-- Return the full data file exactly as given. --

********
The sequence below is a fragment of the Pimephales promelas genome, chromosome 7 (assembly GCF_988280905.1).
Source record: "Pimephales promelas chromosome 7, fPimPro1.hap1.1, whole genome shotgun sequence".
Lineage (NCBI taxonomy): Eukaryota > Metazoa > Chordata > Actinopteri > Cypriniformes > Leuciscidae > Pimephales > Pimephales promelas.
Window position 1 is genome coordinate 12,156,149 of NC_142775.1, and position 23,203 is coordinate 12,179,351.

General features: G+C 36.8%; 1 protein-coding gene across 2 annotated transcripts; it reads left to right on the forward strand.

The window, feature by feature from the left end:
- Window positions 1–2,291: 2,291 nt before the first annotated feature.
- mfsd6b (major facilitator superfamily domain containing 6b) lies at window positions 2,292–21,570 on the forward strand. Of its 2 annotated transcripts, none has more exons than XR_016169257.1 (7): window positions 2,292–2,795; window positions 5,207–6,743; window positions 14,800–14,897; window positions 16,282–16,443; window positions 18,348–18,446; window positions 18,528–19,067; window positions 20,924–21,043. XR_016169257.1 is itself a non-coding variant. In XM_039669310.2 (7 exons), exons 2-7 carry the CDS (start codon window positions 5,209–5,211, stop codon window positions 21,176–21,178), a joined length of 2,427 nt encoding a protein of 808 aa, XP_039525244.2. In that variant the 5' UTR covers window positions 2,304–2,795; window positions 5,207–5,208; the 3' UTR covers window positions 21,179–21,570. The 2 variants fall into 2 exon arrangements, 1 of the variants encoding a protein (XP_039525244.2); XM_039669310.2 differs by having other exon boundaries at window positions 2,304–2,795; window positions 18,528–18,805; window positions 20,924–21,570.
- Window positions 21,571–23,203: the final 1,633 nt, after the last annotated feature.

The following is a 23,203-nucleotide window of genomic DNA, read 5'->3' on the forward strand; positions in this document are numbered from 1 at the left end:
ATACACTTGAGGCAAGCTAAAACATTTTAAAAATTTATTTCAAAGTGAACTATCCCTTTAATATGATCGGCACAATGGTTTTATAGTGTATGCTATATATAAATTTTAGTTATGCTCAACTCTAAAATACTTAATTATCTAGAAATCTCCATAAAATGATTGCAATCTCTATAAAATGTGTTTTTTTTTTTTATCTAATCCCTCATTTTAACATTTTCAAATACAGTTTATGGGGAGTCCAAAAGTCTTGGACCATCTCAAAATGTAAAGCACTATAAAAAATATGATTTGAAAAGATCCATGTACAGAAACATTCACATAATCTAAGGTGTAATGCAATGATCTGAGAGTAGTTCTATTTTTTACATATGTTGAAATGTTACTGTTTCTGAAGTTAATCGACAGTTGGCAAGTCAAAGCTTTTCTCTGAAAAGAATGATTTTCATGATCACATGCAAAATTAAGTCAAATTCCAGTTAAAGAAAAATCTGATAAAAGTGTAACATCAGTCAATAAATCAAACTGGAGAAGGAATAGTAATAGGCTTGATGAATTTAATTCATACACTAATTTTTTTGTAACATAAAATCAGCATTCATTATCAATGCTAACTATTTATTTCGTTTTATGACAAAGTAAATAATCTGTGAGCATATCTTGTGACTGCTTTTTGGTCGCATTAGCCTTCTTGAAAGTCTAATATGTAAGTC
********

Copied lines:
The sequence below is a fragment of the Pimephales promelas genome, chromosome 7 (assembly GCF_988280905.1).
Source record: "Pimephales promelas chromosome 7, fPimPro1.hap1.1, whole genome shotgun sequence".
Lineage (NCBI taxonomy): Eukaryota > Metazoa > Chordata > Actinopteri > Cypriniformes > Leuciscidae > Pimephales > Pimephales promelas.
Window position 1 is genome coordinate 12,156,149 of NC_142775.1, and position 23,203 is coordinate 12,179,351.

General features: G+C 36.8%; 1 protein-coding gene across 2 annotated transcripts; it reads left to right on the forward strand.

The window, feature by feature from the left end:
- Window positions 1–2,291: 2,291 nt before the first annotated feature.
- mfsd6b (major facilitator superfamily domain containing 6b) lies at window positions 2,292–21,570 on the forward strand. Of its 2 annotated transcripts, none has more exons than XR_016169257.1 (7): window positions 2,292–2,795; window positions 5,207–6,743; window positions 14,800–14,897; window positions 16,282–16,443; window positions 18,348–18,446; window positions 18,528–19,067; window positions 20,924–21,043. XR_016169257.1 is itself a non-coding variant. In XM_039669310.2 (7 exons), exons 2-7 carry the CDS (start codon window positions 5,209–5,211, stop codon window positions 21,176–21,178), a joined length of 2,427 nt encoding a protein of 808 aa, XP_039525244.2. In that variant the 5' UTR covers window positions 2,304–2,795; window positions 5,207–5,208; the 3' UTR covers window positions 21,179–21,570. The 2 variants fall into 2 exon arrangements, 1 of the variants encoding a protein (XP_039525244.2); XM_039669310.2 differs by having other exon boundaries at window positions 2,304–2,795; window positions 18,528–18,805; window positions 20,924–21,570.
- Window positions 21,571–23,203: the final 1,633 nt, after the last annotated feature.

The following is a 23,203-nucleotide window of genomic DNA, read 5'->3' on the forward strand; positions in this document are numbered from 1 at the left end:
ATACACTTGAGGCAAGCTAAAACATTTTAAAAATTTATTTCAAAGTGAACTATCCCTTTAATATGATCGGCACAATGGTTTTATAGTGTATGCTATATATAAATTTTAGTTATGCTCAACTCTAAAATACTTAATTATCTAGAAATCTCCATAAAATGATTGCAATCTCTATAAAATGTGTTTTTTTTTTTTATCTAATCCCTCATTTTAACATTTTCAAATACAGTTTATGGGGAGTCCAAAAGTCTTGGACCATCTCAAAATGTAAAGCACTATAAAAAATATGATTTGAAAAGATCCATGTACAGAAACATTCACATAATCTAAGGTGTAATGCAATGATCTGAGAGTAGTTCTATTTTTTACATATGTTGAAATGTTACTGTTTCTGAAGTTAATCGACAGTTGGCAAGTCAAAGCTTTTCTCTGAAAAGAATGATTTTCATGATCACATGCAAAATTAAGTCAAATTCCAGTTAAAGAAAAATCTGATAAAAGTGTAACATCAGTCAATAAATCAAACTGGAGAAGGAATAGTAATAGGCTTGATGAATTTAATTCATACACTAATTTTTTTGTAACATAAAATCAGCATTCATTATCAATGCTAACTATTTATTTCGTTTTATGACAAAGTAAATAATCTGTGAGCATATCTTGTGACTGCTTTTTGGTCGCATTAGCCTTCTTGAAAGTCTAATATGTAAGTC